Vol. 1, No. 31

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| Contrabass-L: a list for discussion of contrabass *anything*|
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Vol. 1, No. 31

12 August 1996

Date: Sat, 10 Aug 1996 19:59:38 -0400
From: PaulWalto@aol.com
Subject: Re: Contrabass Sax Questions

mickeyr@usit.net writes:

<<does the contrabass sax require a stand to be played?>>

You bet! A bass sax weighs only 20 lb. and you definitely need a stand to play one for any length of time. Otherwise, the weight will constantly be shifting, your thumbs will get stiff and sore from choking up on the horn, and the edges of the reed will wear grooves into your lower lip!

<<How much does one weigh? Also, what are the diameters of the largest pads on one? From the pictures I've seen, they look small compared to the diameter of the bell.>>

A press kit sent me by The Nuclear Whales Sax Orchestra indicates that the Buffet contra stands 6'8" tall, weighs 45 lb., and has a 17" bell. The Orsi contra, which I've played, seems to be shorter and of more slender bore than the Buffet, with a lot less bell flare.

Don't know about pads--Paul C. surely would.

Paul Lindemeyer

Author: "Paul S. Johnson" <john0058@gold.tc.umn.edu>
Date: 8/11/96 1:33 PM
Subject: Contrabass-L No. 30

>The contrabass sax has been on a stand in every picture I've ever seen.
>I don't even want to think about hanging one of those around my neck!
>As for the weight, perhaps Paul Cohen can advise...

There is a picture in the bass sax edition of Saxophone Journal (Jan/Feb 1990) of a contrabass saxophone strapped around the neck of bandleader Glen Gray. Giving Atlas a run for his money, no doubt.

Paul S. Johnson

Author: drumming man <lederman@inforamp.net>
Date: 8/11/96 1:30 PM
Subject: Re:Ophelia's Cleats?

>Just out of curiosity, how did you figure out the fingerings for the bass
>and contra sarrusophones? Are they anything like fingerings for other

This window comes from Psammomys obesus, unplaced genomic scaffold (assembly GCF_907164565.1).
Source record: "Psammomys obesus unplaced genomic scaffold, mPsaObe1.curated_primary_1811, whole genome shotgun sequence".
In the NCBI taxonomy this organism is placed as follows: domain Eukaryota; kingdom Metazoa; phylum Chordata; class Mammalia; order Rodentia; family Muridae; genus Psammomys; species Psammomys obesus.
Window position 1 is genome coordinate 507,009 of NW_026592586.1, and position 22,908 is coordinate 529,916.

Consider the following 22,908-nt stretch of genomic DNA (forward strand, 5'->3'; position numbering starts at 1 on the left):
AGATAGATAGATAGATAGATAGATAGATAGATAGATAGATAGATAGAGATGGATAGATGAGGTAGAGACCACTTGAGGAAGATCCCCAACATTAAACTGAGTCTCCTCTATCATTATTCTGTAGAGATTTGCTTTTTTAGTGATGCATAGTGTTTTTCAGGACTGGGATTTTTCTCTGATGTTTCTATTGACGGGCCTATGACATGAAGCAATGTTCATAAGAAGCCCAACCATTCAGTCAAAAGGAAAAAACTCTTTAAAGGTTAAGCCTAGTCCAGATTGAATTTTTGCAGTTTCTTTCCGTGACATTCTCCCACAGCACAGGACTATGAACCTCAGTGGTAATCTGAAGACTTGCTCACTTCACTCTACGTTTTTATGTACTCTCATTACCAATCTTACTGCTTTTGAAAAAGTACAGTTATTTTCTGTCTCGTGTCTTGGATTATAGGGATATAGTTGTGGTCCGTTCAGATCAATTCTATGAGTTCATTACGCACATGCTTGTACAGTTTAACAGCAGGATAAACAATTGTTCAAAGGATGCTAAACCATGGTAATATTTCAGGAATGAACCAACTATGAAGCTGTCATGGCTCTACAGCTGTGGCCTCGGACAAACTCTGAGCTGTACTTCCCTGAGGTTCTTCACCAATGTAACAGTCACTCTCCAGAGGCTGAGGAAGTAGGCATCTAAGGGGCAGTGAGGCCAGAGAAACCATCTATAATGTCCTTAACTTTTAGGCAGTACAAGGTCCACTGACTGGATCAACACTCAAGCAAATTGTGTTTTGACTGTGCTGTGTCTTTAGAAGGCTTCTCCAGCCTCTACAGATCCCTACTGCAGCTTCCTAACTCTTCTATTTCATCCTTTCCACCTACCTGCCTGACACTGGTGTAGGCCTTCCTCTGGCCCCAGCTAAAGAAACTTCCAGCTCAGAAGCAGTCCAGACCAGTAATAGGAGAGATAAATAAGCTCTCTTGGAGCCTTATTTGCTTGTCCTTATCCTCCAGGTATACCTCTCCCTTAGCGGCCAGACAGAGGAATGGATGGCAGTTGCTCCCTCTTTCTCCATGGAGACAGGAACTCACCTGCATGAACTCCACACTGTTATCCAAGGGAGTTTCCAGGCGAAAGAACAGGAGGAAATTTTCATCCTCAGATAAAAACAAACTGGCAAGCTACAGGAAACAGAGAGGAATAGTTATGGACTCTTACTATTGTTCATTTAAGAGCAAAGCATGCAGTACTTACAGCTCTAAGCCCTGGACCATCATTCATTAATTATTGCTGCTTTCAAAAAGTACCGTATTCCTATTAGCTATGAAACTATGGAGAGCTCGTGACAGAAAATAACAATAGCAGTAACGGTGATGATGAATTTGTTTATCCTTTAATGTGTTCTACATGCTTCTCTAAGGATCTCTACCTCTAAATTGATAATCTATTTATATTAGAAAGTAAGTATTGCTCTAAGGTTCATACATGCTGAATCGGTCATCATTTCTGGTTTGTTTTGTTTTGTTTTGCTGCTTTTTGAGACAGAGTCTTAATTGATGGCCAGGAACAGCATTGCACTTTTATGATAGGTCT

Just in case you're interested, Grant, while I was on tour in Vancouver once, I purchased a '20s bass clarinet exercise book. In small print it also says ("....& for sarrusophones") Inside is a Rubanks-type of fingering chart for sarrusophones!!!!!

Paul Cohen is also selling his old ophicleide. We *think* its a Bb bass:
>Paul said he's played it about twice. I suspect it would drive my wife
>over the edge, though...

I'm not familiar with this instrument, this "Ophelia's Cleats"....what is it? Some type of Shakespearean golf shoes???

I'd love to see the fingering chart. Is it something you could scan in and send? Or would you prefer a snail address?

The ophicleide is best thought of as a cross between a baritone (or euphonium) and a bass sax. It is shaped something like the contrabass sarrusophone on my web page (although often the ophi bell tilts forward, like a baritone), and has large padded keys, and a brass-style mouthpiece. They were built in Bb and C (with alto forms in Eb and F, higher than the standard "bass" version), with 9 or 8 feet of bore for the bass versions. They were popular in the mid-1800's, and were the standard brass-family bass in orchestras (along with serpents and bucin) until supplanted by tubas (when valves were developed).

My understanding (which is only marginally informed) is that they have around 9-12 keys, and that the keys are arranged to operate whichever tone hole is closest: i.e., the fingering is not orderly like most modern woodwinds (say, RH1 might open the lowest tone hole, while the next tone hole might be opened by LH3). Perhaps Phil would elaborate on the fingerings? The horn is designed so that you can play the entire brass overtone series on the horn with all keys closed (rooted on Bb below the bass clef), and the next series by opening the next tone hole (e.g., the B natural series), and so on. Instruments with only 9 keys were "missing" a few notes between the top of the fundamental scale and the start of the first overtone series. (I bet they played them anyway!)


End Contrabass-L No. 31

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